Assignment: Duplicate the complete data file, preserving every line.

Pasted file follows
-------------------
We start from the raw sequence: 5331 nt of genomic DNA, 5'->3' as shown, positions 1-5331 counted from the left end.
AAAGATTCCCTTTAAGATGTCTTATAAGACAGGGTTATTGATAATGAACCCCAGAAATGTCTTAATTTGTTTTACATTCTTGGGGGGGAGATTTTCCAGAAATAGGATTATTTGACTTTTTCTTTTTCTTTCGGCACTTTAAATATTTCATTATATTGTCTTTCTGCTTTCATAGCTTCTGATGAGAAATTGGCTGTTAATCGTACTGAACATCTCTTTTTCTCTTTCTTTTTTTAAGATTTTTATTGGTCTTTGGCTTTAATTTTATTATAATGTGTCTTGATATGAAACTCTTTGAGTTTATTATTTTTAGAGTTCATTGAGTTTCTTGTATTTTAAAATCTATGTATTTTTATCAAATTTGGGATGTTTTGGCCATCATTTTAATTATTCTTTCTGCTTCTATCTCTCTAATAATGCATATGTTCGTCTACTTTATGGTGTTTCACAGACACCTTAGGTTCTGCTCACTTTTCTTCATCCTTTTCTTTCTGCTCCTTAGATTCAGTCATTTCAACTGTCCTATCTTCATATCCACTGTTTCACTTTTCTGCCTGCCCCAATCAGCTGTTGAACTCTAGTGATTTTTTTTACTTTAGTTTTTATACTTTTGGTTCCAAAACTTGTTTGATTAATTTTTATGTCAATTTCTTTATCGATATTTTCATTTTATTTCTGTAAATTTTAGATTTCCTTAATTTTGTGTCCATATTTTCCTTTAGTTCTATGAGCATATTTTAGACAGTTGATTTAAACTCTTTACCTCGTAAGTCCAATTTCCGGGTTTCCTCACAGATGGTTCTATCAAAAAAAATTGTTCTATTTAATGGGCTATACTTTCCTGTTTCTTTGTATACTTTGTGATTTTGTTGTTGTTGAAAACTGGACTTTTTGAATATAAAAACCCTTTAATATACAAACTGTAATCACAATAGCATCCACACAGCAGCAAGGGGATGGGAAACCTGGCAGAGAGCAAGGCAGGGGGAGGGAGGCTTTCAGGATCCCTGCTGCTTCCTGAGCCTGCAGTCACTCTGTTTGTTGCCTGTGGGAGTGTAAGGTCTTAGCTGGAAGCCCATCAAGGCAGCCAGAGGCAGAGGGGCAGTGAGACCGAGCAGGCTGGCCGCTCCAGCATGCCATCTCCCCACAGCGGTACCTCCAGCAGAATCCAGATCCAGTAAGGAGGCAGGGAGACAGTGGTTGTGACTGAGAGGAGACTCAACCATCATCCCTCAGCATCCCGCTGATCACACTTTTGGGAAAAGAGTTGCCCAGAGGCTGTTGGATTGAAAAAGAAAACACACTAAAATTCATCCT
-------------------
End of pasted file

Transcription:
We start from the raw sequence: 5331 nt of genomic DNA, 5'->3' as shown, positions 1-5331 counted from the left end.
AAAGATTCCCTTTAAGATGTCTTATAAGACAGGGTTATTGATAATGAACCCCAGAAATGTCTTAATTTGTTTTACATTCTTGGGGGGGAGATTTTCCAGAAATAGGATTATTTGACTTTTTCTTTTTCTTTCGGCACTTTAAATATTTCATTATATTGTCTTTCTGCTTTCATAGCTTCTGATGAGAAATTGGCTGTTAATCGTACTGAACATCTCTTTTTCTCTTTCTTTTTTTAAGATTTTTATTGGTCTTTGGCTTTAATTTTATTATAATGTGTCTTGATATGAAACTCTTTGAGTTTATTATTTTTAGAGTTCATTGAGTTTCTTGTATTTTAAAATCTATGTATTTTTATCAAATTTGGGATGTTTTGGCCATCATTTTAATTATTCTTTCTGCTTCTATCTCTCTAATAATGCATATGTTCGTCTACTTTATGGTGTTTCACAGACACCTTAGGTTCTGCTCACTTTTCTTCATCCTTTTCTTTCTGCTCCTTAGATTCAGTCATTTCAACTGTCCTATCTTCATATCCACTGTTTCACTTTTCTGCCTGCCCCAATCAGCTGTTGAACTCTAGTGATTTTTTTTACTTTAGTTTTTATACTTTTGGTTCCAAAACTTGTTTGATTAATTTTTATGTCAATTTCTTTATCGATATTTTCATTTTATTTCTGTAAATTTTAGATTTCCTTAATTTTGTGTCCATATTTTCCTTTAGTTCTATGAGCATATTTTAGACAGTTGATTTAAACTCTTTACCTCGTAAGTCCAATTTCCGGGTTTCCTCACAGATGGTTCTATCAAAAAAAATTGTTCTATTTAATGGGCTATACTTTCCTGTTTCTTTGTATACTTTGTGATTTTGTTGTTGTTGAAAACTGGACTTTTTGAATATAAAAACCCTTTAATATACAAACTGTAATCACAATAGCATCCACACAGCAGCAAGGGGATGGGAAACCTGGCAGAGAGCAAGGCAGGGGGAGGGAGGCTTTCAGGATCCCTGCTGCTTCCTGAGCCTGCAGTCACTCTGTTTGTTGCCTGTGGGAGTGTAAGGTCTTAGCTGGAAGCCCATCAAGGCAGCCAGAGGCAGAGGGGCAGTGAGACCGAGCAGGCTGGCCGCTCCAGCATGCCATCTCCCCACAGCGGTACCTCCAGCAGAATCCAGATCCAGTAAGGAGGCAGGGAGACAGTGGTTGTGACTGAGAGGAGACTCAACCATCATCCCTCAGCATCCCGCTGATCACACTTTTGGGAAAAGAGTTGCCCAGAGGCTGTTGGATTGAAAAAGAAAACACACTAAAATTCATCCT